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Nevertheless: An Earth-Day Easter

I believe in the resurrection of Jesus from the dead for multiple reasons. Among those reasons: it reminds me and helps me to look everywhere around me and inside me for the God who perpetually brings forth new life from death and decay. Or put in another way, Easter urges me always to hold on to the hope of new life, especially when despair seems easier.

Biblical writers offered this reminder constantly and not only with reference to the first Easter. Nearly every story in the Bible turns on the “Great Nevertheless.” Joseph was left for dead and sold into slavery; nevertheless, he prospered in Pharaoh’s household and saved the land from famine. Abraham and Sarah were far too old to have children of their own; nevertheless, Sarah bore Isaac, the firstborn of a mighty nation; the people of Israel languished as slaves in Egypt; nevertheless, God raised up Moses to lead them into freedom; Jesus was crucified and killed by the Roman Empire; nevertheless, God raised him from the dead as the first fruits of an unimaginable process of renewal and new life for the whole creation.

That’s just a short list of the many biblical stories that invite us to hope when hope seems in desperately short supply. On this Earth Day which is also Easter, I confess to finding it difficult to hold on to hope for this dear planet of God’s wondrous creation. Nearly every day, it seems, a new report emerges about how much worse our climate change catastrophe actually is—faster temperature increases; worsening CO2 emissions; sea levels rising more quickly; still more species disappearing; extreme weather events as the new normal. Despair seems not only easier than hope but more reasonable.

Right there is at least one reason to keep telling the Easter story year after year: in a world where despair seems the most reasonable course, we need to remember that God has entered the story with us, showing up among the most familiar characters, plunging into the classic plotlines as one of us, and healing our despair with a love that is stronger than death.

On this Earth Day Easter, I choose to give my heart to that story (the original meaning of that ancient Germanic verb “to believe””) and to look for Easter hope in a world of despair. Here are just three places to find that hope. There are many more! Let’s spend these great fifty days of the Easter season sharing these stories with each other and renewing our Easter commitment to Earth.

Plastic
I began the season of Lent trying to come to grips with the problem of single-use plastic. And it’s a huge problem. We simply must stop using it and making it. The good news: cleanup is possible, as a remarkable story from an Indian beach can remind us.

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Before and After: Versova Beach in Mumbai

 

Deforestation
Forests have been disappearing at an alarming rate on this planet, at exactly a time when we need more forests to scrub the air and deal with increasing carbon dioxide in the atmosphere. The good news: reforestation is possible! The story of New England’s once decimated forests, now nearly restored after 150 years, is a great story of Easter hope.

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Before and After: Deforestation and Reforestation in New England

 

Species Extinction
I was shocked and dismayed last year to realize that we are losing between 150 and 200 species every day on this planet, which is a rate much higher than would be true if our species weren’t around. The good news: intentional care and action can bring a species back from the brink and into thriving.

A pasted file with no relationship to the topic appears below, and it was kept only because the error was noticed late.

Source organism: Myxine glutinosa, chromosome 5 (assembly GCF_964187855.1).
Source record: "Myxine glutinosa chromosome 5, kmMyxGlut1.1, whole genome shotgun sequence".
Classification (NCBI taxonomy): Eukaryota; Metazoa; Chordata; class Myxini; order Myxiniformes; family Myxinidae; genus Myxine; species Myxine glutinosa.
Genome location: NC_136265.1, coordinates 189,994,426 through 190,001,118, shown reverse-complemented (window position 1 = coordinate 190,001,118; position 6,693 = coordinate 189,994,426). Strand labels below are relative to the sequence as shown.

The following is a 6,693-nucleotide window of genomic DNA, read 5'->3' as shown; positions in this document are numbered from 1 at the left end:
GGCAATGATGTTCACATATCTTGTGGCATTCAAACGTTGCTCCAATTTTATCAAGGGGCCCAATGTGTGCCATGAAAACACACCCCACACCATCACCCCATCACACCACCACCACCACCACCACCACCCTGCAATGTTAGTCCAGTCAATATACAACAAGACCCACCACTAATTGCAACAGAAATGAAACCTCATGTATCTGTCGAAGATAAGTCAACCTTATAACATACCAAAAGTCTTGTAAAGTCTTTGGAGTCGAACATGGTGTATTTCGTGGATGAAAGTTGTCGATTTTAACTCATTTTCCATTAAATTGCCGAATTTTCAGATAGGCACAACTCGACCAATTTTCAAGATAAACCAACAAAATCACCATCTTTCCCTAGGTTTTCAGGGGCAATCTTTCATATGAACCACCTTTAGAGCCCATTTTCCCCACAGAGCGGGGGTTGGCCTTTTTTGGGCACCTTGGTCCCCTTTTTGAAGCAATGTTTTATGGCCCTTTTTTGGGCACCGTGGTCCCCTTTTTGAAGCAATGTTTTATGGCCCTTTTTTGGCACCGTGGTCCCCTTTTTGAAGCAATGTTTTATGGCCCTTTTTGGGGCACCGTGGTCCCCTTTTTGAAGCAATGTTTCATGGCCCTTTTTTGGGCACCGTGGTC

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Humpback Whales have made a comeback from the edge of extinction.

Our current climate change crisis is indeed a planetary emergency; we must treat it as such and act accordingly. And on this Easter Day devoted to the Great Nevertheless, let us act with joyful hope. God is with us in this story, and Christ is risen.

Alleluia!

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Holy Saturday: Rest, Reparations, and Hope for Earth

In some Christian traditions, Jesus spent the day between Good Friday and Easter busily harrowing Hell, toppling its gates and freeing all the dead who were dwelling there from ages past. This is the divine version of “no child left behind” but for every human, and I would now revise this to mean “no creature left behind.” The whole creation finds healing and liberation in the unfathomable mystery of Easter.

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“Harrowing of Hell” (Benvenuto di Giovanni, 1490)

But here we still live, in that great liminal day between imperial crucifixion and the divine burst of new life. If Jesus were to harrow Hell today, he wouldn’t have to travel very far from where most of us live—next to toxic waste dumps, petroleum refineries, poisoned water supplies, landfills brimming with plastic. Earth herself needs to rest, to recover, to repair.

Is it time to ponder reparations for the planet?

I fully support reparations for the descendants of African slaves in this country, and for indigenous tribes decimated by American genocide, and for many others as well. Perhaps now is the time to add Earth to that list, to offer this planet a reprieve from the daily torture we inflict on her ecosystems and many creatures, some space and time to repair and renew.

This is of course impossible; we cannot simply stop doing what we’re doing, not even for a day let alone what is more genuinely needed—at least a whole year. Impossible at first blush, perhaps, but not after a moment’s recollection of how quickly the world’s wealthy pledged astonishing amounts of money to fix Notre Dame Cathedral in Paris. It’s time they stepped up again, acknowledged that their wealth came in large measure from raping the planet, and chip in some reparations.

In 2018, the world had 2,208 billionaires with a combined net worth of approximately $9.1 trillion. If we created a planetary reparations fund and demanded a simple tithe from those wealthy folks, we would have quite a tidy little sum to get us started on what is now necessary: stopping most human activity and resting; the fund could go toward ensuring certain vital services remain operating and that people are fed while the planet rests, resets, repairs.